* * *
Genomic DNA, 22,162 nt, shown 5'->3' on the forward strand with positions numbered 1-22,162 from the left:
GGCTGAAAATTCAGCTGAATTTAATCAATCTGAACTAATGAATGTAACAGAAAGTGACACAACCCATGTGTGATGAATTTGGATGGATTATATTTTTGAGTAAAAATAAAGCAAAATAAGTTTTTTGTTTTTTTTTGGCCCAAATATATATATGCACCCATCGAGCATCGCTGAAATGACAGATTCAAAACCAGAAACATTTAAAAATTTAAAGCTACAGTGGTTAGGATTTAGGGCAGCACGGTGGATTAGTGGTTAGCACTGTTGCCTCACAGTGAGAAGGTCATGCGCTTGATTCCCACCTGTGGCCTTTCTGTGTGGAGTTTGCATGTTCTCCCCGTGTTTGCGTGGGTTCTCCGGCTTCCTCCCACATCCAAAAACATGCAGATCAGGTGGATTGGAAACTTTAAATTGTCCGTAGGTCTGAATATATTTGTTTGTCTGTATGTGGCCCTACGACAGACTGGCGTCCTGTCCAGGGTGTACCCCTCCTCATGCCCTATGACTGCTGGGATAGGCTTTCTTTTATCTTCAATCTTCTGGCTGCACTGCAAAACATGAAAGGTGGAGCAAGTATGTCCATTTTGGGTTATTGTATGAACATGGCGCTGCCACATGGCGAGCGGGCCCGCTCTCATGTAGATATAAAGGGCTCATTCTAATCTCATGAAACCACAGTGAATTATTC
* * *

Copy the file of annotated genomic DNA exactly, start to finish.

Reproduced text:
Genomic DNA, 22,162 nt, shown 5'->3' on the forward strand with positions numbered 1-22,162 from the left:
GGCTGAAAATTCAGCTGAATTTAATCAATCTGAACTAATGAATGTAACAGAAAGTGACACAACCCATGTGTGATGAATTTGGATGGATTATATTTTTGAGTAAAAATAAAGCAAAATAAGTTTTTTGTTTTTTTTTGGCCCAAATATATATATGCACCCATCGAGCATCGCTGAAATGACAGATTCAAAACCAGAAACATTTAAAAATTTAAAGCTACAGTGGTTAGGATTTAGGGCAGCACGGTGGATTAGTGGTTAGCACTGTTGCCTCACAGTGAGAAGGTCATGCGCTTGATTCCCACCTGTGGCCTTTCTGTGTGGAGTTTGCATGTTCTCCCCGTGTTTGCGTGGGTTCTCCGGCTTCCTCCCACATCCAAAAACATGCAGATCAGGTGGATTGGAAACTTTAAATTGTCCGTAGGTCTGAATATATTTGTTTGTCTGTATGTGGCCCTACGACAGACTGGCGTCCTGTCCAGGGTGTACCCCTCCTCATGCCCTATGACTGCTGGGATAGGCTTTCTTTTATCTTCAATCTTCTGGCTGCACTGCAAAACATGAAAGGTGGAGCAAGTATGTCCATTTTGGGTTATTGTATGAACATGGCGCTGCCACATGGCGAGCGGGCCCGCTCTCATGTAGATATAAAGGGCTCATTCTAATCTCATGAAACCACAGTGAATTATTC